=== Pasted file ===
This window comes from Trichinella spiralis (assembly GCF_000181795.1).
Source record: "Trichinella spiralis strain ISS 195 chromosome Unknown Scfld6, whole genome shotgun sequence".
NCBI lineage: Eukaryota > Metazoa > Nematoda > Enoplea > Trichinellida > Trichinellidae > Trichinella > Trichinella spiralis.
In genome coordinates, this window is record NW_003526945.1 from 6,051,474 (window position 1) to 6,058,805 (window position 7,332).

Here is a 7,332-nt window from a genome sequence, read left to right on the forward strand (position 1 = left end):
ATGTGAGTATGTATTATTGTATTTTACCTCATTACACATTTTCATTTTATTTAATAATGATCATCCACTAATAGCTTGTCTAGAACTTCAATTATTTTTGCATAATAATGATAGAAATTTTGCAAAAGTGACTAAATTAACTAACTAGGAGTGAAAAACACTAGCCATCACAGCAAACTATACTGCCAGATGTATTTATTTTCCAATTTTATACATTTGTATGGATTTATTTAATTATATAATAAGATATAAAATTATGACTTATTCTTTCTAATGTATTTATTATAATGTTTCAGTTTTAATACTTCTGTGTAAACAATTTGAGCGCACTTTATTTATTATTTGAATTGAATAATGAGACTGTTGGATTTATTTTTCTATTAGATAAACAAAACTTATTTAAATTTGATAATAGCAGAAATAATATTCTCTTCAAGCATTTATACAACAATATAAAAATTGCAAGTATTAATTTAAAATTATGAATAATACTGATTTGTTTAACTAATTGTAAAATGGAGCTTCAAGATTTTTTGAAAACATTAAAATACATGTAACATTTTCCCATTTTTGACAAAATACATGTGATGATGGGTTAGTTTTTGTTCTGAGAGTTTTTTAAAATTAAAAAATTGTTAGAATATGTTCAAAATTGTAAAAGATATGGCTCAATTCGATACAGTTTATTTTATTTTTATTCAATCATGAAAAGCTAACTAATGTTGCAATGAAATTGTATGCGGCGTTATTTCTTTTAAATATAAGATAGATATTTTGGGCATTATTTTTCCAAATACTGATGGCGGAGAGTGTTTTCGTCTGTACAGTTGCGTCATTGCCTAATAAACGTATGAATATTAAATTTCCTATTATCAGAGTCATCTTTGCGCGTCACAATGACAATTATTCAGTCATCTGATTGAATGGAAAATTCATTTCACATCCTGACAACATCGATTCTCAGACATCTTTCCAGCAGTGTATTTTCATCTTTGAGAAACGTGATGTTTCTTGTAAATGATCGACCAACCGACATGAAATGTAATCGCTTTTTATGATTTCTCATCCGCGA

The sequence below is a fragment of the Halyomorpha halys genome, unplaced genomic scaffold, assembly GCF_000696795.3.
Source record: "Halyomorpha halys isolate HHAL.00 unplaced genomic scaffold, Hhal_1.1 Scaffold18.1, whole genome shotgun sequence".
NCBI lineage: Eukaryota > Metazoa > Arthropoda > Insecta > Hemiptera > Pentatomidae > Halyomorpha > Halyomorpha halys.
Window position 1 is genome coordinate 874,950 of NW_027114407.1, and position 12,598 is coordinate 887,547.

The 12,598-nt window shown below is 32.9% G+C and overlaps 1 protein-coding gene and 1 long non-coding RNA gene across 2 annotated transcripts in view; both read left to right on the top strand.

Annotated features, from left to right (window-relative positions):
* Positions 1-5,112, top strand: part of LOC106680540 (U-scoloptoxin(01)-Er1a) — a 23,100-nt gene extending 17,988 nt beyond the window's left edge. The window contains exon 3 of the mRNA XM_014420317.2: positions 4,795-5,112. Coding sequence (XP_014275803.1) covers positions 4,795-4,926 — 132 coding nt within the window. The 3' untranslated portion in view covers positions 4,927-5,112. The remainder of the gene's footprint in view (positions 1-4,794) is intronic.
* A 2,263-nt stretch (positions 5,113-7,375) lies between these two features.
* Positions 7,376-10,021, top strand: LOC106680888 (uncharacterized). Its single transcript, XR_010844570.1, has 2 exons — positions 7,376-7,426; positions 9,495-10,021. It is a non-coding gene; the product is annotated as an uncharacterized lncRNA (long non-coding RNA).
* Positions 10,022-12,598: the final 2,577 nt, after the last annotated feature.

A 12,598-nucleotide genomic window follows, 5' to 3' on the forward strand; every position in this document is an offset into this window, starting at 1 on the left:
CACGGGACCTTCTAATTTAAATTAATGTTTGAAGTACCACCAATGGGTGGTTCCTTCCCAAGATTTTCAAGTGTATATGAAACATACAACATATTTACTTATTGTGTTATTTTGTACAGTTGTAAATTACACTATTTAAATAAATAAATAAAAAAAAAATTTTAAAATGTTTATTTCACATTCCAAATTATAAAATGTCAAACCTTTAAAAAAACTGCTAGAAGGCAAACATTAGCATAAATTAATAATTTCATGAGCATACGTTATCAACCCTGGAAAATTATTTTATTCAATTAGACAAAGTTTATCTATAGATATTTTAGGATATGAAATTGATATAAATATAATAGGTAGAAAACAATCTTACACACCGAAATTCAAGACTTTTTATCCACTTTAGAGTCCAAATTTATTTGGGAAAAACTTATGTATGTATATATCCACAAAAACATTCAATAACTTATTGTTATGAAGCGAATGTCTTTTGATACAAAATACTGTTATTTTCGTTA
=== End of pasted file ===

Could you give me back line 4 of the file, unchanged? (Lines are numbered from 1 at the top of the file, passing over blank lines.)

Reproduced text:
In genome coordinates, this window is record NW_003526945.1 from 6,051,474 (window position 1) to 6,058,805 (window position 7,332).